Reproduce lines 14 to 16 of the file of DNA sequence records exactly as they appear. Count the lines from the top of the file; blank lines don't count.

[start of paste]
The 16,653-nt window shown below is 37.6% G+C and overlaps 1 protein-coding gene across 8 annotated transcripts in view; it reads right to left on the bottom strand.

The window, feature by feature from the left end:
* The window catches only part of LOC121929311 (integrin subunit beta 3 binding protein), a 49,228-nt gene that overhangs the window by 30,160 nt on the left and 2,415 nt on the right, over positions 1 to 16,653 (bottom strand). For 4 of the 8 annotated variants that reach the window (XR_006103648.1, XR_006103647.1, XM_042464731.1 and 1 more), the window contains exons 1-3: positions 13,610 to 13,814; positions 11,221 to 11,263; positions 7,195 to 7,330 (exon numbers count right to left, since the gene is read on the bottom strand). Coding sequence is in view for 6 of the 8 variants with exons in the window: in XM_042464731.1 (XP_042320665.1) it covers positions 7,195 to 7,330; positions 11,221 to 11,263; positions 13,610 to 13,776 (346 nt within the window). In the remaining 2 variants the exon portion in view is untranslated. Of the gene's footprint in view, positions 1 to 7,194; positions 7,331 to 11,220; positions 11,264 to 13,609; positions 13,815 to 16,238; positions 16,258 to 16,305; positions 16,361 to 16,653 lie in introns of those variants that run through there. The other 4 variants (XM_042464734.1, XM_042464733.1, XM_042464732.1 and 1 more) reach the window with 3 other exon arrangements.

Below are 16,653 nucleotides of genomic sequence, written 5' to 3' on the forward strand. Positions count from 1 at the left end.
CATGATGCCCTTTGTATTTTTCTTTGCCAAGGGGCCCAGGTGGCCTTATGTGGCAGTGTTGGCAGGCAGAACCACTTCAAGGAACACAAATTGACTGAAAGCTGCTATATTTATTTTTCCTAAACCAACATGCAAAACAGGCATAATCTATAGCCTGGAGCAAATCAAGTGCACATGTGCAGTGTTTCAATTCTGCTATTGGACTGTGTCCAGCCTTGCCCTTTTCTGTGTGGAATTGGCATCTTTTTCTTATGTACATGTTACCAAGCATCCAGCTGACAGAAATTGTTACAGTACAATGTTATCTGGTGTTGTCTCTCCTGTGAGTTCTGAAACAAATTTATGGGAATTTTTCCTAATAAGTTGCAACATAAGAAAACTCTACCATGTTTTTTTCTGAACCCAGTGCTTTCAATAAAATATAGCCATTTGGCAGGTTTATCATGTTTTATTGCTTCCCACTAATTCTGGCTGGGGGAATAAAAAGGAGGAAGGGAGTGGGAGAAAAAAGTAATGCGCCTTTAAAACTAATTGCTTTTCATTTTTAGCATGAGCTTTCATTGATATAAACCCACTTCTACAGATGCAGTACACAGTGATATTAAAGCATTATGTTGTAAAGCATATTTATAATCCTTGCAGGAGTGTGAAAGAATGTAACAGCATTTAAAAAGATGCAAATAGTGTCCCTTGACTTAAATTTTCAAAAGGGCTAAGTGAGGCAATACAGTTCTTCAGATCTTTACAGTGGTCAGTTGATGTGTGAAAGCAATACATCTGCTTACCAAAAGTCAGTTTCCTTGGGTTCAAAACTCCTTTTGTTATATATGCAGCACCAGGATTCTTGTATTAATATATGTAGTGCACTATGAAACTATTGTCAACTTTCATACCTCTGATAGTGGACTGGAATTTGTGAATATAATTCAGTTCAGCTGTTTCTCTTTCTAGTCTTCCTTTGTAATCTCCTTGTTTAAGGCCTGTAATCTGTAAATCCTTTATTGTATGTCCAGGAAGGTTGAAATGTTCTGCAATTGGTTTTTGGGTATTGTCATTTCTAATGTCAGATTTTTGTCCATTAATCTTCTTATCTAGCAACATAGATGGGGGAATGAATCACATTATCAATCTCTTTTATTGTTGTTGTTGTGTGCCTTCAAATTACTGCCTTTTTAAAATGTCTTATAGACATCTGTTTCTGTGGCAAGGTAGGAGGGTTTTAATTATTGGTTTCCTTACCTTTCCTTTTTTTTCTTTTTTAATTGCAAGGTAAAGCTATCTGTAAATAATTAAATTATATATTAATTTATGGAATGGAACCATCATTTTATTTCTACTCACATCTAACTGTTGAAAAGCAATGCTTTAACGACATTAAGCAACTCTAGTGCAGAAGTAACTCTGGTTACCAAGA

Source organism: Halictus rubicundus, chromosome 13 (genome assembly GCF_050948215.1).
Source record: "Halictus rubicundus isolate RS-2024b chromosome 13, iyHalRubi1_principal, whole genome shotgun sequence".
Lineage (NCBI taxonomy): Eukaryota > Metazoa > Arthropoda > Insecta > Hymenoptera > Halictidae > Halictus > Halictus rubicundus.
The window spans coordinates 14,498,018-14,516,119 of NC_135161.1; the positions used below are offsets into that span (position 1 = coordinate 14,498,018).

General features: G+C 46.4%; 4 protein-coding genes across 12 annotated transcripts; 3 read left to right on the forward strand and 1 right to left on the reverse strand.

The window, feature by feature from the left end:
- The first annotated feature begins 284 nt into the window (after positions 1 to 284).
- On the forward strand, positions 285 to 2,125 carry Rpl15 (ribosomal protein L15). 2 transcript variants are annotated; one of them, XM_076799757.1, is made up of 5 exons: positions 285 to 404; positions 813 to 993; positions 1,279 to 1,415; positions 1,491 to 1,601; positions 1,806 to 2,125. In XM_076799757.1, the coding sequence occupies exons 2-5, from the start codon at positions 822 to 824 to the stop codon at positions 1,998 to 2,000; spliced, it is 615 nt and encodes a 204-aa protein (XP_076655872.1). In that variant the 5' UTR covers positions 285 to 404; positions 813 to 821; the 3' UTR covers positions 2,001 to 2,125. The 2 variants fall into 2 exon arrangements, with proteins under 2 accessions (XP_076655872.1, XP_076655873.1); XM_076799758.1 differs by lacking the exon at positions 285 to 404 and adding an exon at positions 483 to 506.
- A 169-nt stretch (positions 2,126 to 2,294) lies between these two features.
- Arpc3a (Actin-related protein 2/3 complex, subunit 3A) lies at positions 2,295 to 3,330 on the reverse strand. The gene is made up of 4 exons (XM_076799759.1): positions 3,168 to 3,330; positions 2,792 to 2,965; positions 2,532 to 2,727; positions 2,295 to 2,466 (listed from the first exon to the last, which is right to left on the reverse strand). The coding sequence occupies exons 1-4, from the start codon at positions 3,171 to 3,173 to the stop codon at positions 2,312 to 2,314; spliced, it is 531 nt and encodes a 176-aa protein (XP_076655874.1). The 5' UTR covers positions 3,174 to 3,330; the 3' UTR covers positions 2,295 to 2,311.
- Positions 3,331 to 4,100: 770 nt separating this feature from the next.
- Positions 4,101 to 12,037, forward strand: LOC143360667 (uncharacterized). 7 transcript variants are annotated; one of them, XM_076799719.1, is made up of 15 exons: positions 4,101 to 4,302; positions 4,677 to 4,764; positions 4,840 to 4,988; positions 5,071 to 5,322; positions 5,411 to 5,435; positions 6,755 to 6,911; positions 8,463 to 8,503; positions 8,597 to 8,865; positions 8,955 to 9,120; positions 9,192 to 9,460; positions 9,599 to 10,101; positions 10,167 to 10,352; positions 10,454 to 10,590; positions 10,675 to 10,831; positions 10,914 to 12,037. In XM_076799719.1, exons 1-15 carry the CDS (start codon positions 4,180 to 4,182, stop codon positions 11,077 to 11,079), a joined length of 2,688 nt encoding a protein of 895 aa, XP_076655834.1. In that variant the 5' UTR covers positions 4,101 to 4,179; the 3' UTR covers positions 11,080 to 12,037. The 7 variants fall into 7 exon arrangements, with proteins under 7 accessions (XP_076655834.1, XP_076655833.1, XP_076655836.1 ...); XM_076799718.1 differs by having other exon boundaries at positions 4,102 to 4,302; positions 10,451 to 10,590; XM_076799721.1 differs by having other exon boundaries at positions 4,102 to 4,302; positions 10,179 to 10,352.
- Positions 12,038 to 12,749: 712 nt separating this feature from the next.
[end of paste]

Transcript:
- A 169-nt stretch (positions 2,126 to 2,294) lies between these two features.
- Arpc3a (Actin-related protein 2/3 complex, subunit 3A) lies at positions 2,295 to 3,330 on the reverse strand. The gene is made up of 4 exons (XM_076799759.1): positions 3,168 to 3,330; positions 2,792 to 2,965; positions 2,532 to 2,727; positions 2,295 to 2,466 (listed from the first exon to the last, which is right to left on the reverse strand). The coding sequence occupies exons 1-4, from the start codon at positions 3,171 to 3,173 to the stop codon at positions 2,312 to 2,314; spliced, it is 531 nt and encodes a 176-aa protein (XP_076655874.1). The 5' UTR covers positions 3,174 to 3,330; the 3' UTR covers positions 2,295 to 2,311.
- Positions 3,331 to 4,100: 770 nt separating this feature from the next.